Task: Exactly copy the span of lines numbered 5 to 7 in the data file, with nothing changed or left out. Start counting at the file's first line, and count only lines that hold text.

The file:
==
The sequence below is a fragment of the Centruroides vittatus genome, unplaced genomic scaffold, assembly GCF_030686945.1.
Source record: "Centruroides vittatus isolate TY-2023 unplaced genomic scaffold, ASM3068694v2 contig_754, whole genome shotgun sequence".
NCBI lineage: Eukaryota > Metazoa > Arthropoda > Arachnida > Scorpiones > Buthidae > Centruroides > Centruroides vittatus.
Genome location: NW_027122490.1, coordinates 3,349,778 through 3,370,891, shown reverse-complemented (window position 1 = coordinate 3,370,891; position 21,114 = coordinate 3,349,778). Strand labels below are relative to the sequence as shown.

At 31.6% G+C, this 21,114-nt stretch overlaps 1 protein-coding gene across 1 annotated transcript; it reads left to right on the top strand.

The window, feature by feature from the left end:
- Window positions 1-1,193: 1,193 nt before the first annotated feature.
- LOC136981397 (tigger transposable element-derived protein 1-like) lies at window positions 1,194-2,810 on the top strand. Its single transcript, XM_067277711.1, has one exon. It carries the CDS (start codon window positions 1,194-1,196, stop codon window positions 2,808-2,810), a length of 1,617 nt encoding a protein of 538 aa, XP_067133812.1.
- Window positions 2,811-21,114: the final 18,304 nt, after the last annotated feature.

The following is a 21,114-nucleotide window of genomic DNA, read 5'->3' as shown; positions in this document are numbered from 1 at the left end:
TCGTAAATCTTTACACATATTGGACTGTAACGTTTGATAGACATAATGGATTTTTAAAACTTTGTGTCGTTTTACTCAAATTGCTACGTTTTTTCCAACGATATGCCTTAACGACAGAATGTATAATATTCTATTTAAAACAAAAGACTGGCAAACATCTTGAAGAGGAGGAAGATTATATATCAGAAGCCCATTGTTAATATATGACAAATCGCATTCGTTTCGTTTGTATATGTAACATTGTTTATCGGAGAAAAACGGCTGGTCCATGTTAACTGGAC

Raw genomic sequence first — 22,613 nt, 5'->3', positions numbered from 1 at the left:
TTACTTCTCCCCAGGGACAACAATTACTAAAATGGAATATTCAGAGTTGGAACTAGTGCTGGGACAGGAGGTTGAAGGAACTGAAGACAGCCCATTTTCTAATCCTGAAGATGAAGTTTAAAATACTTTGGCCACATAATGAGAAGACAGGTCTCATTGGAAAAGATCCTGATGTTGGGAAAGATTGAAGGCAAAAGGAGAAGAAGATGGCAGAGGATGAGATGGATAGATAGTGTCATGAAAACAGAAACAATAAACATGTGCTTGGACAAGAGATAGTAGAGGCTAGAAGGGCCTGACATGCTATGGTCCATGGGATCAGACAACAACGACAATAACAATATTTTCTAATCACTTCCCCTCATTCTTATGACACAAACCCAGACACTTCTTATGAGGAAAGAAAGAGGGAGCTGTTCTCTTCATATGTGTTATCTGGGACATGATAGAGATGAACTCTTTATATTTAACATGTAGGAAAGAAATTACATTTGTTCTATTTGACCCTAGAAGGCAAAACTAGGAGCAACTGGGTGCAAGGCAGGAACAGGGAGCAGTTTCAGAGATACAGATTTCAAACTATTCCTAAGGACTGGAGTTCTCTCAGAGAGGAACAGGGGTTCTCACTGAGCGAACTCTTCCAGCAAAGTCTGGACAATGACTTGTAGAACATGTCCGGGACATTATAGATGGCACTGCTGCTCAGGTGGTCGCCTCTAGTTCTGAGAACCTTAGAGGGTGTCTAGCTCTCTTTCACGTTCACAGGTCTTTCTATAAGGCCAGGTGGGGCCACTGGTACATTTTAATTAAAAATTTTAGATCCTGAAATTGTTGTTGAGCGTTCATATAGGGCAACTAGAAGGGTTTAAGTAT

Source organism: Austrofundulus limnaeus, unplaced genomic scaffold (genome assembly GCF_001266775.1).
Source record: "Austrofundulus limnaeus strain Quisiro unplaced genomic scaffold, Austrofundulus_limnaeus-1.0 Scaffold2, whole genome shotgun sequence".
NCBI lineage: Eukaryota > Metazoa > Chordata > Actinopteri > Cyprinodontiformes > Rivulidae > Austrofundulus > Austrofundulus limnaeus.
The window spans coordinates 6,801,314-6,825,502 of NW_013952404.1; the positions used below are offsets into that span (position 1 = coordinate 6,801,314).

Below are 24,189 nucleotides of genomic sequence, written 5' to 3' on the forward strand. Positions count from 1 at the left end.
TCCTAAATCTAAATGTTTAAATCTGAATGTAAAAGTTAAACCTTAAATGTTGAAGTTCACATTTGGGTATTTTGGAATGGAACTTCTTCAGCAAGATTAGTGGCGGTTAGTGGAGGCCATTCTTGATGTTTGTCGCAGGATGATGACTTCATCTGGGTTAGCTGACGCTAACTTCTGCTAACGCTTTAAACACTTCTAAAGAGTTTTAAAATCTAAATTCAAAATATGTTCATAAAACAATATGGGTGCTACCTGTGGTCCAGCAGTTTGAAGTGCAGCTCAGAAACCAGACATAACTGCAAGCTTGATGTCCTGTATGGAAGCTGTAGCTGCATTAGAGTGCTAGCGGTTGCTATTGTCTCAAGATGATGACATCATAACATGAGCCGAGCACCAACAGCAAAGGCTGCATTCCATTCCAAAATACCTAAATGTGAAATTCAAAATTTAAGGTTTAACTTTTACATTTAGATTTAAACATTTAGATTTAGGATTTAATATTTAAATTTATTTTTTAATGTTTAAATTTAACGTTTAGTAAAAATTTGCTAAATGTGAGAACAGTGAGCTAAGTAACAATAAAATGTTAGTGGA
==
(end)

At 31.6% G+C, this 21,114-nt stretch overlaps 1 protein-coding gene across 1 annotated transcript; it reads left to right on the top strand.

The window, feature by feature from the left end:
- Window positions 1-1,193: 1,193 nt before the first annotated feature.